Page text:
I've seen a 70 year old who was diagnosed with isolated IgM deficiency. IgM levels are 26 mg/dL on several occasions. IgG and IgA levels normal. He has had one episode of pneumococcal pneumonia ~ 3 years ago and one episode of "pertusis". However outside of this, he does not have recurrent sino-pulmonary infections or any infections for that matter. Does not get cellulitis despite working as a builder. Had a poor response to pneumovax. No evidence of underlying hematologic malignancy. He has been recommended to receive monthly IVIG. Is this reasonable?


Thank you for your inquiry.

Isolated IgM “syndrome” has highly variable manifestations and causes. Many patients are asymptomatic and others can suffer from severe infections. Since IgM is no contained in immunoglobulin replacement preparations, it was at one time considered not indicated in patients with isolated IgM deficiency. However, there is evidence that IgM replacement therapy can be helpful in patients who have diminished IgG responses to immunization with pneumococcus (see abstract copied below). Therefore it can be considered a reasonable therapy (see abstract below).

Since your patient has had an episode of pneumococcal pneumonia and a poor response to Pneumovax, he would, in my opinion, qualify for treatment with immunoglobulin replacement therapy.

Thank you again for your inquiry and we hope this response is helpful to you.

Yel L; Ramanuja S; Gupta S
Clinical and immunological features in IgM deficiency.
Int Arch Allergy Immunol. 2009; 150(3):291-8 (ISSN: 1423-0097)
Yel L; Ramanuja S; Gupta S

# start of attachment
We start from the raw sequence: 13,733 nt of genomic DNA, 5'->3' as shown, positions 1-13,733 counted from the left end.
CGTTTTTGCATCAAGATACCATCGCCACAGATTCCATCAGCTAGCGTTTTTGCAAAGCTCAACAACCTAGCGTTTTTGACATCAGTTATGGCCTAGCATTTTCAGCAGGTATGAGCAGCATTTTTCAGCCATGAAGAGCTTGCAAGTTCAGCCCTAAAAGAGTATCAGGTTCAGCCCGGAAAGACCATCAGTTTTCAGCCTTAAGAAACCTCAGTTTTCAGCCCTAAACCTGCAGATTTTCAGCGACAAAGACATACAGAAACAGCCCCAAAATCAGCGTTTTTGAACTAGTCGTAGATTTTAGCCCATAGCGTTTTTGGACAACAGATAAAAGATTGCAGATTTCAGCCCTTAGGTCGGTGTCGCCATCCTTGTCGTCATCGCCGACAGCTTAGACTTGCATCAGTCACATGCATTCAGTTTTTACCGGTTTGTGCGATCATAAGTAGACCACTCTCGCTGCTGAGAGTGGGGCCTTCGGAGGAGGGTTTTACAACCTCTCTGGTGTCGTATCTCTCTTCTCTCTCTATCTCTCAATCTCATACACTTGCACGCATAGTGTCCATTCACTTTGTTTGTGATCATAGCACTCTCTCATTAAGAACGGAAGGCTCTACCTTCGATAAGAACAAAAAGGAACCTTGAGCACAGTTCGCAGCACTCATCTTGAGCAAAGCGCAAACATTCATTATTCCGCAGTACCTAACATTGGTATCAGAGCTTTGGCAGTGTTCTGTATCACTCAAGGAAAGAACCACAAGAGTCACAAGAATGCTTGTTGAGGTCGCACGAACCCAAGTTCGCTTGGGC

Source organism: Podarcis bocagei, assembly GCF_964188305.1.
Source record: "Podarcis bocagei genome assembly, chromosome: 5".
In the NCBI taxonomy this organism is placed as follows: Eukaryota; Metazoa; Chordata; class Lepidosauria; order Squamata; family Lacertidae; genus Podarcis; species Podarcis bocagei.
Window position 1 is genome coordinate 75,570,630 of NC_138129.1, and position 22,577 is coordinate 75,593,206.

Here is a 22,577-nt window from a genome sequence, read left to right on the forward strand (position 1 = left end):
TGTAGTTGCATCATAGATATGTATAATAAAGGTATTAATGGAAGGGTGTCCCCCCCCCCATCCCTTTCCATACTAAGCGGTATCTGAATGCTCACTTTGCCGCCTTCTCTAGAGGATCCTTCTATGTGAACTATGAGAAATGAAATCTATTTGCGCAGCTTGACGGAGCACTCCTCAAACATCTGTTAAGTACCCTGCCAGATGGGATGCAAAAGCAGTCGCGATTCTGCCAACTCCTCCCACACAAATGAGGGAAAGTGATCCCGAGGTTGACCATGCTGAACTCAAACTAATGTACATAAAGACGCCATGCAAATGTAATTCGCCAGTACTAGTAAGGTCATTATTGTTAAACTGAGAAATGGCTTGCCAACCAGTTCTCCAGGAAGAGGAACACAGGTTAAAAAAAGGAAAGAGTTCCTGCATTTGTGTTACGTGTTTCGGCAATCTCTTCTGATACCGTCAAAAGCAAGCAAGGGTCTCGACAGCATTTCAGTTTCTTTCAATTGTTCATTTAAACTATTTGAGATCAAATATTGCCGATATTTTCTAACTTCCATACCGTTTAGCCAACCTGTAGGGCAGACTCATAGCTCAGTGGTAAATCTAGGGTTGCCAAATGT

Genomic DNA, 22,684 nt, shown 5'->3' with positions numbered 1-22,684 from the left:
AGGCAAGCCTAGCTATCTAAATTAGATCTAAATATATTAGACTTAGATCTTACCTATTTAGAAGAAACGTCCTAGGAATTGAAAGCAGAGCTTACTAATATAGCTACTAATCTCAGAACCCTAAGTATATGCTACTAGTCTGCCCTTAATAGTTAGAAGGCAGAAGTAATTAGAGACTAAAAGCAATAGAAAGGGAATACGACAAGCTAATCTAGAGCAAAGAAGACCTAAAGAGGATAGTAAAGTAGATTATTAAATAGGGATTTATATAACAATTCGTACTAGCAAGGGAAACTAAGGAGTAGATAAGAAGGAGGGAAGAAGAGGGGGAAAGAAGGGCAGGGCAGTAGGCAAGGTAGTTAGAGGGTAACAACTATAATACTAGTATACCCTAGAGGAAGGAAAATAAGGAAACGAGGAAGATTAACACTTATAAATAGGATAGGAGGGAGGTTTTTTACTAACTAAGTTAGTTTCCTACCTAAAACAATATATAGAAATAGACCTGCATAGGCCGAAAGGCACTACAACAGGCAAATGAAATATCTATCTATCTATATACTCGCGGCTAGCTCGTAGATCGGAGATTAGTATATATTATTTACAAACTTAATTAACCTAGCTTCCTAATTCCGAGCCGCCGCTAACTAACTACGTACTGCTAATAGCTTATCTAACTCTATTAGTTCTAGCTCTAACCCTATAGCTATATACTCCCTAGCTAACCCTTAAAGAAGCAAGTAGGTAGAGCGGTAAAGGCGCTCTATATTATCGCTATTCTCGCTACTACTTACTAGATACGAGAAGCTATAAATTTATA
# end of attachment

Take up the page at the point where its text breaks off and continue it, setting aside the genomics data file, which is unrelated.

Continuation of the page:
Division of Basic and Clinical Immunology, Department of Medicine, University of California, Irvine, CA 92697, USA.
Background: IgM deficiency is a dysgammaglobulinemia characterized by isolated low levels of serum IgM. Patients with IgM deficiency may exhibit various clinical manifestations. However, IgM deficiency still remains to be explored with regard to diagnosis and treatment.
Methods: Through a retrospective chart review, we investigated the clinical and immunological features of 15 symptomatic adult IgM-deficient patients who were referred to our immunology clinics over a 4-year period.
Results: The patients were comprised of 6 males and 9 females, with a mean age of 57.2 years. On initial evaluation, 12 patients (80%) presented with susceptibility to infections, 5 (33%) had atopic manifestations such as asthma and allergic rhinitis, 3 (20%) had both infections and atopy, 4 patients (28%) had fibromyalgia-like symptoms, 3 (20%) had autoimmune manifestations, and 1 patient had lymphoma. The mean serum IgM level was 27.4 mg/dl (range 14-39). Impaired specific antibody response to pneumococcal antigens in 5 out of 11 studied patients (45%) appeared to be a notable association. Subtle abnormalities in IgG subclasses, lymphocyte subsets and in vitro proliferative lymphocyte responses were observed. Five patients who were treated with intravenous immunoglobulin responded very well.
Conclusion: We propose that a thorough immunological evaluation including specific antibody responses be undertaken in patients with IgM deficiency. IgM-deficient patients who present with recurrent/severe infections may benefit from immunoglobulin treatment particularly in the presence of impaired pneumococcal antibody responses.

Phil Lieberman, M.D.

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